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Hereford is one of the church's forty-three ca...

Hereford Cathedral (Photo credit: Wikipedia)

I haven’t posted to this blog for a few days, primarily because my day job has taken over.  As many of you will know, the Church of England just voted not to allow women to become Bishops.

The system of voting is set up to deliberately weigh votes in favour of the minority being heard – i.e., for something to pass, there has to be an overwhelming consensus.  A vote must pass all three houses – Bishops, Clergy, and laity (ordinary people in the pews) by a two-thirds majority.

This vote passed the house of Bishops and the house of Clergy by about 80%, and got 64% in favour in the house of laity.  Unfortunately, for those who know basic maths, 64% is not quite two thirds.

What makes it even more maddening is that this vote does not reflect the actual opinions of the ordinary people in the pews, 80% of whom are actually in favour of women as bishops.

So why am I talking about this on a book blog?

Well, for several reasons.  One is because I am sad and angry, and that sadness and anger are leaking over into other parts of my life.

But also because it’s easy to forget that it wasn’t THAT long ago when literature was considered an inappropriate pursuit for a woman.

Reading novels, it was said, would “excite our passions” and distract us from domestic responsibilities (okay, the second part is true, but still not sufficient to ban us from reading).  Women’s minds, it was said, were so frail that books might drive us mad.

one of the more common paintings of anne brads...

Anne Bradstreet (Photo credit: Wikipedia)

And women as writers?  Forget it.  Quick, name one female writer you know of BEFORE THE NINETEENTH CENTURY.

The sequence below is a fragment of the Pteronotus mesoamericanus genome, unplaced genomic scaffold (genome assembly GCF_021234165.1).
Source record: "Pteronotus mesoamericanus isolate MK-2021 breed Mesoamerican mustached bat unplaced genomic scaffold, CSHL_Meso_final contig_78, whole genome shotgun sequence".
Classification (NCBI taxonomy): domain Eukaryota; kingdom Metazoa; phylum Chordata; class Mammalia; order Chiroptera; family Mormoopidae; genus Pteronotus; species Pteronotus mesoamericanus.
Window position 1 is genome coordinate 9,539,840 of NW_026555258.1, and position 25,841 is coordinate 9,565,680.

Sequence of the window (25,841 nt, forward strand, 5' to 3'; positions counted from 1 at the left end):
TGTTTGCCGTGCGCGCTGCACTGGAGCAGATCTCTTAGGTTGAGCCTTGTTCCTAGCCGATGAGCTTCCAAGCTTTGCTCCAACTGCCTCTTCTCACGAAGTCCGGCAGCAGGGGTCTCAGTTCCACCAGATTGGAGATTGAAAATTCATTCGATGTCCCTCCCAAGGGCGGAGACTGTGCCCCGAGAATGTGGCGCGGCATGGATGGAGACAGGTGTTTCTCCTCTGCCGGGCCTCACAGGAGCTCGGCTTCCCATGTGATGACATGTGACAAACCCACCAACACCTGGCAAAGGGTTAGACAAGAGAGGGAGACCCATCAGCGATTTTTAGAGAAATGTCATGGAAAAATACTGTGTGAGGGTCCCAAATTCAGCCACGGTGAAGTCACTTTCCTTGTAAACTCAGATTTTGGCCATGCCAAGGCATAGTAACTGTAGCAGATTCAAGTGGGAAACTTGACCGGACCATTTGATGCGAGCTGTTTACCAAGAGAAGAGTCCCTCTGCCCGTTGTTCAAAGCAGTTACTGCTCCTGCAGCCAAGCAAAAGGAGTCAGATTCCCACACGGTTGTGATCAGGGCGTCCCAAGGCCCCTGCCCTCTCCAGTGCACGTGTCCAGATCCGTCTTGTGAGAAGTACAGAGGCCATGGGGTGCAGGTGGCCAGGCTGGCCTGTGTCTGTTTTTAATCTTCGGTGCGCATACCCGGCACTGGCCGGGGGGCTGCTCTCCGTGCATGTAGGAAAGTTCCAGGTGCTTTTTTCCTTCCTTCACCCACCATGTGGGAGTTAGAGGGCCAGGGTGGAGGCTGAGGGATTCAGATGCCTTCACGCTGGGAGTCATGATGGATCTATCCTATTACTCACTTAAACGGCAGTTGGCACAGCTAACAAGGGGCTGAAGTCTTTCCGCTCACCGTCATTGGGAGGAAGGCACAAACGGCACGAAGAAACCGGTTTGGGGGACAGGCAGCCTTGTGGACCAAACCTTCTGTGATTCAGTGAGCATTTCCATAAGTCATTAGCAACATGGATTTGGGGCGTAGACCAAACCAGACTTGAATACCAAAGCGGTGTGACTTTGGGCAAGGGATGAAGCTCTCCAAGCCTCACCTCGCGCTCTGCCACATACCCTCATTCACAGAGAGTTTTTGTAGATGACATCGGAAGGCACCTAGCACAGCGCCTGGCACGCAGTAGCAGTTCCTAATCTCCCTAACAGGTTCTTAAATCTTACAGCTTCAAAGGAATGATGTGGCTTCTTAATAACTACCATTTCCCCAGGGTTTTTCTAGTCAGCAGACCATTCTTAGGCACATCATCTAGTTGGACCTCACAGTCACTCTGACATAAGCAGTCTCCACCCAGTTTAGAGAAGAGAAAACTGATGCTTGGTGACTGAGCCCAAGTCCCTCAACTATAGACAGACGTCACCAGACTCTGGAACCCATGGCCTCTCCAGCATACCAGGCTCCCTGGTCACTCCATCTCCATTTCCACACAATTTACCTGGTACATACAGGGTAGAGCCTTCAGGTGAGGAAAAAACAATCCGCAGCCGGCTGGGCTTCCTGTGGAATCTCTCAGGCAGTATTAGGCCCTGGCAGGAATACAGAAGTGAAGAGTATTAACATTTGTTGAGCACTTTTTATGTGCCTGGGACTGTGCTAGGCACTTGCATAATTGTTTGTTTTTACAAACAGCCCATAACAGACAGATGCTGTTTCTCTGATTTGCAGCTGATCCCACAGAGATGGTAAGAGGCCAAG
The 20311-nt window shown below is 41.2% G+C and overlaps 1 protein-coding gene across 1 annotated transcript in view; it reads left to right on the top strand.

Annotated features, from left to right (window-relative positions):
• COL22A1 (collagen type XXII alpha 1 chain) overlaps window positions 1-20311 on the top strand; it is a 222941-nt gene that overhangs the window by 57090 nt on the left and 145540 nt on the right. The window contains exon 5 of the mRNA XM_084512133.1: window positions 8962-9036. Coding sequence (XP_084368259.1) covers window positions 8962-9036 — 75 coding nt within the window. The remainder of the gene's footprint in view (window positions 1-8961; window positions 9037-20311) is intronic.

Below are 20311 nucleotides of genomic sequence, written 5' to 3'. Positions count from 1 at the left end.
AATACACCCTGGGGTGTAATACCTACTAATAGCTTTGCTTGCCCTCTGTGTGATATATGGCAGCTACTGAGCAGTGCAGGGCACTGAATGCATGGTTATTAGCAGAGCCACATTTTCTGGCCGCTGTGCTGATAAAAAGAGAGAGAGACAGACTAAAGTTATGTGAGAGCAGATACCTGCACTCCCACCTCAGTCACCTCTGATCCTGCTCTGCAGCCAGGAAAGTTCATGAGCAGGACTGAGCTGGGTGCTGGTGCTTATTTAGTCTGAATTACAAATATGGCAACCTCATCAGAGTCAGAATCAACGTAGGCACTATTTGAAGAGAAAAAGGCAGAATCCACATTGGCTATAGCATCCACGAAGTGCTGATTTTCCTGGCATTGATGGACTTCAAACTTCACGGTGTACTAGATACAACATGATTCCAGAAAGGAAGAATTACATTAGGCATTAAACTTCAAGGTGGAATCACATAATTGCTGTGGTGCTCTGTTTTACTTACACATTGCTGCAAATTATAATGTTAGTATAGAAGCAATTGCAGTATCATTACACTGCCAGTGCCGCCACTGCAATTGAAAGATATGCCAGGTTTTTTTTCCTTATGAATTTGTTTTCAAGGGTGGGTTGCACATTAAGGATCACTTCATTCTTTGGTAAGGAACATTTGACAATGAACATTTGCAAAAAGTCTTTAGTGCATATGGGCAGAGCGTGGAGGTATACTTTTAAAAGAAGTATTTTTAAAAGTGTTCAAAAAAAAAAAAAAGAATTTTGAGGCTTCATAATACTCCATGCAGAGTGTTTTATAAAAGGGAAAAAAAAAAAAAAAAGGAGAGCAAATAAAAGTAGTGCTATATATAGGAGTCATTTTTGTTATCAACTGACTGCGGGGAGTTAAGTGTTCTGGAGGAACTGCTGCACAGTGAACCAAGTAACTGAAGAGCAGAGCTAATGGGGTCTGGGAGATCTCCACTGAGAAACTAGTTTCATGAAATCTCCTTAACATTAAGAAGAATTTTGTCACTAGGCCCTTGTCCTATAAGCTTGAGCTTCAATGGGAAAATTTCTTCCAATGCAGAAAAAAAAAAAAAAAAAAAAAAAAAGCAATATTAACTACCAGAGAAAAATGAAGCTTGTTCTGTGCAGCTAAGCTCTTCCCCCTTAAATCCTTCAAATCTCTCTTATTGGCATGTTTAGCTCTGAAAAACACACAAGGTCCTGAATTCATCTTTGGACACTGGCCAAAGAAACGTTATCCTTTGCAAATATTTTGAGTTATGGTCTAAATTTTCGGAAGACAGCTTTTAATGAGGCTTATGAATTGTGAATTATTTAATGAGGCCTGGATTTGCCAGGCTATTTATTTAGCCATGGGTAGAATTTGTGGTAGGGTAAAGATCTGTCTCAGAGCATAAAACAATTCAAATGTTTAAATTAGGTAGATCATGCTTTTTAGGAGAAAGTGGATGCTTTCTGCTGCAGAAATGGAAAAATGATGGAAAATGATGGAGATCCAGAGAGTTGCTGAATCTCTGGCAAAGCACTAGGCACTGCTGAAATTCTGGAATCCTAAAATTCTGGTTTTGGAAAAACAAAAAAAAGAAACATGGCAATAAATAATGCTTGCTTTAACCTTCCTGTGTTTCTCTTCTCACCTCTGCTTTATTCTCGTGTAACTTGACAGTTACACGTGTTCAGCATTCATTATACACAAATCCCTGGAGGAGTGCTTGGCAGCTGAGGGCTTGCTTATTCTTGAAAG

After a minute, I came up with Anne Bradstreet.

After another minute, I came up with Phillis Wheatley.

English: Frontispiece to Phillis Wheatley's Po...And that’s all I got.

Women only really began being taken seriously as writers in the mid 19th-century, and many of them hid their true, scandalous identity either behind anonymity (“Sense and Sensibility, by A Lady”) or a male pseudonym (George Eliot &c.).  Even now,

many women are told to make their main characters male, so men will be interested, or to use initials (J.K. Rowling, anyone?) to make their gender ambiguous enough that men won’t be put off buying their books.  And you do it, because you want to get your books in the hands of as many people as possible, not sacrifice yourself to make some kind of pointless stand.  And I don’t presume to judge any individual author for doing that – but I do judge the society that requires it of her.

Writing and the bishopric are both intellectual pursuits that require an ability to read and interpret text in the context of its genre and the time of its writing, and a broad understanding of and sympathy to humanity’s flaws and foibles.  They both require intellectual confidence and inquiry, and the ability to put forward your views in a way that will be clearly understood by, and meaningful to, your audience.  They are both vocations that require study, discipline, and thoughtfulness.

It’s easy for feminists to think that we’ve won the battle of being “good enough, smart enough, and gosh darn it, people like me!”, and to focus on what seem like much more pressing and urgent issues like rape culture and the gender pay gap.  But I can’t help but feel as though, in both literature and the church, the idea that we’re just as smart and rational and thoughtful and studious as men still hasn’t quite caught on.

And that’s frustrating.